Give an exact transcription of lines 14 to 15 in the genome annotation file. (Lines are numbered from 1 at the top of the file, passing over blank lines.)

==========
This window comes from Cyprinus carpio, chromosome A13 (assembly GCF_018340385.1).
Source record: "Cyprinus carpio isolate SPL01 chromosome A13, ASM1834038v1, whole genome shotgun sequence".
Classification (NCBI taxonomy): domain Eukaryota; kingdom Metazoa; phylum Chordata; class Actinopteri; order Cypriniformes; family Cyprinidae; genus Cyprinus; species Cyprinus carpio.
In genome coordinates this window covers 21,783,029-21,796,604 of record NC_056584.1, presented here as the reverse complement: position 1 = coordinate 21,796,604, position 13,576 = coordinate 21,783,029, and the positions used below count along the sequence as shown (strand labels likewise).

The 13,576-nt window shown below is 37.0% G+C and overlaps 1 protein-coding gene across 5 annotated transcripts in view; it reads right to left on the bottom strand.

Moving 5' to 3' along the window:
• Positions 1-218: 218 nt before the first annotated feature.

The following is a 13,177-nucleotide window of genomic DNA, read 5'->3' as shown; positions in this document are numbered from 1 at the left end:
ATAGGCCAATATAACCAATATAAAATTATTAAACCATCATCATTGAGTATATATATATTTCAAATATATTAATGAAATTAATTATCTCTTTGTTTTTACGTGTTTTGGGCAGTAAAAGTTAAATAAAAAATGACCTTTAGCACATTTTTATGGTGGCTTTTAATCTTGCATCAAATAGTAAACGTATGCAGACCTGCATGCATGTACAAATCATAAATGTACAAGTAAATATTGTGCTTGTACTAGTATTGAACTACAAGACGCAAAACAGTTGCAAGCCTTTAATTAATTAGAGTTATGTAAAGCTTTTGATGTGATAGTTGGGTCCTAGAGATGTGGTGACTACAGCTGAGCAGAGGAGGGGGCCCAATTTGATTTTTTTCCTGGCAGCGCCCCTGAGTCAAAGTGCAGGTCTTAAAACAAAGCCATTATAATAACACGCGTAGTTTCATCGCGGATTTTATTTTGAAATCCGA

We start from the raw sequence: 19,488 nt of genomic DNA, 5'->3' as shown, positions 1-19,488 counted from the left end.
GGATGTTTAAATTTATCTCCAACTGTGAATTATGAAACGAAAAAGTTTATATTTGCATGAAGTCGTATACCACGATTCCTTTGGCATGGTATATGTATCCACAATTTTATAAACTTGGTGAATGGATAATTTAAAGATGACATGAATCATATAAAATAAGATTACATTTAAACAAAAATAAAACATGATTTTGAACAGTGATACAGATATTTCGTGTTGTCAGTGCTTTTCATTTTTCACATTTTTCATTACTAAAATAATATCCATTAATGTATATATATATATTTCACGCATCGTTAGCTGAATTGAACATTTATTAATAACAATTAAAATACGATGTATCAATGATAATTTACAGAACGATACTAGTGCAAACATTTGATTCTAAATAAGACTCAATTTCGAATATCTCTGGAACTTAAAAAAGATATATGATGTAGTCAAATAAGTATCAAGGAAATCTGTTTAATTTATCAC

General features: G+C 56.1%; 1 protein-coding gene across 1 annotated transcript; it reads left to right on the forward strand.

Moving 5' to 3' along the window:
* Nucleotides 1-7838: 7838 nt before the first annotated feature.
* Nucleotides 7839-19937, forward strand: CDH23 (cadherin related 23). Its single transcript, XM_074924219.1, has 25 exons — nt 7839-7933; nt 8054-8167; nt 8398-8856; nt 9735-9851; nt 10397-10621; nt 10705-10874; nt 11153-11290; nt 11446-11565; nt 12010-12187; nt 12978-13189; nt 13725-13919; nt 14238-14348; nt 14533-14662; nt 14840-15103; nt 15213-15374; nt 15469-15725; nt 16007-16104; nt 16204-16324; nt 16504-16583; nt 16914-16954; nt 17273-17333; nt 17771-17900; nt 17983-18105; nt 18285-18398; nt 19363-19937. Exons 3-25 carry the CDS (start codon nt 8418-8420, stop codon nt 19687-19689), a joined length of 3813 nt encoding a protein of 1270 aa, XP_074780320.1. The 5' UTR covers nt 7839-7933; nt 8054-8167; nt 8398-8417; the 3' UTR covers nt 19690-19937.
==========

* Nucleotides 1-7838: 7838 nt before the first annotated feature.
* Nucleotides 7839-19937, forward strand: CDH23 (cadherin related 23). Its single transcript, XM_074924219.1, has 25 exons — nt 7839-7933; nt 8054-8167; nt 8398-8856; nt 9735-9851; nt 10397-10621; nt 10705-10874; nt 11153-11290; nt 11446-11565; nt 12010-12187; nt 12978-13189; nt 13725-13919; nt 14238-14348; nt 14533-14662; nt 14840-15103; nt 15213-15374; nt 15469-15725; nt 16007-16104; nt 16204-16324; nt 16504-16583; nt 16914-16954; nt 17273-17333; nt 17771-17900; nt 17983-18105; nt 18285-18398; nt 19363-19937. Exons 3-25 carry the CDS (start codon nt 8418-8420, stop codon nt 19687-19689), a joined length of 3813 nt encoding a protein of 1270 aa, XP_074780320.1. The 5' UTR covers nt 7839-7933; nt 8054-8167; nt 8398-8417; the 3' UTR covers nt 19690-19937.